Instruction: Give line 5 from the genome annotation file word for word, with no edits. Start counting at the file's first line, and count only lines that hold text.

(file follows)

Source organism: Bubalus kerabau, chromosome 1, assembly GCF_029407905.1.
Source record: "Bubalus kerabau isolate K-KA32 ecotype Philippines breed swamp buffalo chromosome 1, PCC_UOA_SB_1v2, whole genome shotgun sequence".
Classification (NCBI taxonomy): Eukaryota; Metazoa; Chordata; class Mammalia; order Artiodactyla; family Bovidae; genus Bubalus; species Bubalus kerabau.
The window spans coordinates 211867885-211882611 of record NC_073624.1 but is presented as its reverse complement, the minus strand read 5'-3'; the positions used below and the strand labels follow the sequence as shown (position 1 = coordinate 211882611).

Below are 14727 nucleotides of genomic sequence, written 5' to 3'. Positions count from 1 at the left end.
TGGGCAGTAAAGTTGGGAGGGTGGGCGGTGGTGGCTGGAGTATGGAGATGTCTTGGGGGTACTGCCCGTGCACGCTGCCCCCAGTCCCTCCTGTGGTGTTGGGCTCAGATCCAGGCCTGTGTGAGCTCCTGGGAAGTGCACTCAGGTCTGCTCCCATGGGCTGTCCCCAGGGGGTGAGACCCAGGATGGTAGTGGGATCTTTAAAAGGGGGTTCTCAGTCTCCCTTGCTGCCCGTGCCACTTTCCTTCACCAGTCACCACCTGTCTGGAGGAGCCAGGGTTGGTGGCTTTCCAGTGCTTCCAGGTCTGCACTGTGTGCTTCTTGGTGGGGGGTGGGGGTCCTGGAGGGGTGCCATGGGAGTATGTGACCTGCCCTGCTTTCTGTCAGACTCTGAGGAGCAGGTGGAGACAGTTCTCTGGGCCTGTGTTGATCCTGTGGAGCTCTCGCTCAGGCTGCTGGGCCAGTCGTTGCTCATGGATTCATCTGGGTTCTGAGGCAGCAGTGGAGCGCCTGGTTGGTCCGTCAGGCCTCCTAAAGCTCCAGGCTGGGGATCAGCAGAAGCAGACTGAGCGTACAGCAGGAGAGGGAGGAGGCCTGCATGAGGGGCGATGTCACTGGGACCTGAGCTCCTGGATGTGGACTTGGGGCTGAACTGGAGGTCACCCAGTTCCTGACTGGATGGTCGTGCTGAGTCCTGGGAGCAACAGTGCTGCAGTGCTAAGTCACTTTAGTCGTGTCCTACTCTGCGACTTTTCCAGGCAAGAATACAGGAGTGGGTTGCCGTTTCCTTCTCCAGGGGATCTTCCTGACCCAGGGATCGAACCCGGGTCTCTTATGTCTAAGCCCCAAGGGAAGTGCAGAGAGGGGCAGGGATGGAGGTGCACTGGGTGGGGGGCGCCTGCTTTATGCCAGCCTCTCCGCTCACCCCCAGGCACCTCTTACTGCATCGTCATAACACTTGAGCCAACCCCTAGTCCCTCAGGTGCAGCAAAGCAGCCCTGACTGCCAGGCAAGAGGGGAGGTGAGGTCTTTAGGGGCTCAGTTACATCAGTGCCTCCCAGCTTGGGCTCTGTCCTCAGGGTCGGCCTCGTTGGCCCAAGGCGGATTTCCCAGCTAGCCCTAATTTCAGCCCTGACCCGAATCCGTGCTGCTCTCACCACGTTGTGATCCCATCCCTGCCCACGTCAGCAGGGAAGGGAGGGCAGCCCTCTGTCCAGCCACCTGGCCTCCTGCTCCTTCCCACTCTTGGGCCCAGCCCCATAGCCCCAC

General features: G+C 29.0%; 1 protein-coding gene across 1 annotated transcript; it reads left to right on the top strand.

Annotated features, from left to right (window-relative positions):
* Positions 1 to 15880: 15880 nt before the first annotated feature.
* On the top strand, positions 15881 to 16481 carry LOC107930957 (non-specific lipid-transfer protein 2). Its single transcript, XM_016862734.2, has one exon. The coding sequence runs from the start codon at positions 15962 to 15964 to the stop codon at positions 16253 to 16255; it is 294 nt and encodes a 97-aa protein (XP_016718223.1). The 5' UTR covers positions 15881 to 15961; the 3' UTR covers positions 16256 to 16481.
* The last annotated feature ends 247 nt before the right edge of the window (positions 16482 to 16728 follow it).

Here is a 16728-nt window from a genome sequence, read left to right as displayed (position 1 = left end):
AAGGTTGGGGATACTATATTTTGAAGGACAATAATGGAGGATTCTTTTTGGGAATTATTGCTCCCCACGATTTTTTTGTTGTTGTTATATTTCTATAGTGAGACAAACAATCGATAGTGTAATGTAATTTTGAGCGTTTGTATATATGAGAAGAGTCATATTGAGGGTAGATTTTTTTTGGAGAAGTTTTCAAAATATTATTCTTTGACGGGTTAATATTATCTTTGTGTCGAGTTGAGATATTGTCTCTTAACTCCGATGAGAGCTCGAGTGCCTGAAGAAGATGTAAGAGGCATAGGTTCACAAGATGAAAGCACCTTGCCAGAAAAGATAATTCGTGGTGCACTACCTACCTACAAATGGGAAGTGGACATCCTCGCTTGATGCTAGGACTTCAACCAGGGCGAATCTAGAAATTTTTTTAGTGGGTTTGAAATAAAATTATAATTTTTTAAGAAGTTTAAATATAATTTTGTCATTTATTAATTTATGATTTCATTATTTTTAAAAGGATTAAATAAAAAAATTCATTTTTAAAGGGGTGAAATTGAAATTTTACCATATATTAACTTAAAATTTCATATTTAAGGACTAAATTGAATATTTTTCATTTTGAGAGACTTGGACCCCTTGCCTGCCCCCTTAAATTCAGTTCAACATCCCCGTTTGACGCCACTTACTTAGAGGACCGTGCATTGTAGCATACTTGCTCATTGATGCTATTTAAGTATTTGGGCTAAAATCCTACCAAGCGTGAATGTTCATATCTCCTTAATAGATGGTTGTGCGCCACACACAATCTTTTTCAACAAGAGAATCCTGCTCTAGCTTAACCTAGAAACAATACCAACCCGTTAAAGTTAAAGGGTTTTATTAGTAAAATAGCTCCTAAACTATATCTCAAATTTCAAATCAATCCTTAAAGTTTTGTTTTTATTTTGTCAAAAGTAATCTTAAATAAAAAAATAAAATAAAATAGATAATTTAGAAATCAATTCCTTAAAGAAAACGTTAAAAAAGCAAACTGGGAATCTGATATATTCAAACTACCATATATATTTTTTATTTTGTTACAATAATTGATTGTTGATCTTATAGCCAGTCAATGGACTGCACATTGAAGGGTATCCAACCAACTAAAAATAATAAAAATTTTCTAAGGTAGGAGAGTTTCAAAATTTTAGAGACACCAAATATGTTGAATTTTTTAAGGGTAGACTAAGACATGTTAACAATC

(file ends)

Below are 14727 nucleotides of genomic sequence, written 5' to 3'. Positions count from 1 at the left end.